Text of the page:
Eventually, Cardinals players will be able to participate in video training sessions that run simultaneously at the Tempe training facility and at the new stadium, York said.
The network at the new stadium in Glendale, approximately 21 miles from Tempe, will include some 750 IP phones from Cisco, for use by both stadium personnel and fans in luxury boxes.
In the new stadium, the IP phones will have touch-screen LCDs—allowing and encouraging fans to order food from the concession stands and to buy tickets for future games. Fans can also use the phones to participate in interactive activities such as fantasy football.
The network may also benefit sports reporters and any of the organizations that might lease stadium space in the off-season.
“Wed done several Cisco IP telephony deployments, and we feel extremely confident in their capabilities,” York said.
Insight and Feller are still evaluating vendors for a Wi-Fi network for employees, reporters and fans that also is due to be ready when the stadium opens. Feller also is considering a separate in-building radio network that would enhance cell phone coverage.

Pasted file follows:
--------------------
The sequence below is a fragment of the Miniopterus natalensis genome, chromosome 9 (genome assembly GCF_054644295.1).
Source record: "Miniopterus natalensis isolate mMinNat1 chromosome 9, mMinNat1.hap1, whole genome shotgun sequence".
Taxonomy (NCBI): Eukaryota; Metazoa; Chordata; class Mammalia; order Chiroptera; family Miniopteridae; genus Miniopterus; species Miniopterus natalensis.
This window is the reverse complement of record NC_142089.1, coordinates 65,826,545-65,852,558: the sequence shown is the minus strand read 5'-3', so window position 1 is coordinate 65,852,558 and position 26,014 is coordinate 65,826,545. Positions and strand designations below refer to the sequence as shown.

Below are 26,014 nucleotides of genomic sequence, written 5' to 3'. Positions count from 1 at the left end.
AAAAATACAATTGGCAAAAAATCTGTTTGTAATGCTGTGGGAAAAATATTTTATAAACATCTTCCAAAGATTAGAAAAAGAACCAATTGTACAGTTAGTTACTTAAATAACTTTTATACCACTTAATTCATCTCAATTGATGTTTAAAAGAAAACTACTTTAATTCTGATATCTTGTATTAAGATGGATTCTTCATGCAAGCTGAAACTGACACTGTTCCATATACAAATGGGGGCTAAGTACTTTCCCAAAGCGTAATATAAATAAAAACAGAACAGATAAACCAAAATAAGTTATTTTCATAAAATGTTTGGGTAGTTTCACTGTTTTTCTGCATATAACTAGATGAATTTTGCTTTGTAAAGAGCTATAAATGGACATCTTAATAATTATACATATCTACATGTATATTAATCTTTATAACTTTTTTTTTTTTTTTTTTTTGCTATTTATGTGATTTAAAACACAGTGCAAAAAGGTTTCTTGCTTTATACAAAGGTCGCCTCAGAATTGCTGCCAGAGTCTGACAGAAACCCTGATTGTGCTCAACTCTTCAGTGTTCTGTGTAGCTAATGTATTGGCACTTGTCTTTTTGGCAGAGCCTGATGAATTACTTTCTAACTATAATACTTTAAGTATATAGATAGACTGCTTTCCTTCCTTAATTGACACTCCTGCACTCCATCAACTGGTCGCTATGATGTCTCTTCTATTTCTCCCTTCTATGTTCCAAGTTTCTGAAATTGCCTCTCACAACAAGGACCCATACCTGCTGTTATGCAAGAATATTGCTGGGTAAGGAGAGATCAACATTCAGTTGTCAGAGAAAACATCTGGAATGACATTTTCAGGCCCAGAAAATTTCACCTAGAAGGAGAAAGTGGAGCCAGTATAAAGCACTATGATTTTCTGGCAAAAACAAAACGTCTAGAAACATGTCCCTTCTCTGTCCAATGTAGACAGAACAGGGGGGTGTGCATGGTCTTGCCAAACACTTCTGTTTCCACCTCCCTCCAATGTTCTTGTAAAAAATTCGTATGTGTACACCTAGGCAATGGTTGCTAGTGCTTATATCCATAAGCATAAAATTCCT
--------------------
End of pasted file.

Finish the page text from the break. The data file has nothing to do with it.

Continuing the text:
Feller said he wants to integrate the Wi-Fi and wired networks, having been convinced that there are sufficient wireless security products and protocols on the market. “Wireless has had a reputation for being leaky, but I think those leaks have been plugged up now,” he said.
As for future plans for the stadium, the sky above the retractable dome is the limit.
“The thing about the converged network is that we have the ability to be very, very flexible,” York said. “And so, moving forward, should … the team or building ownership decide that they want to head in a certain direction, well be ready.”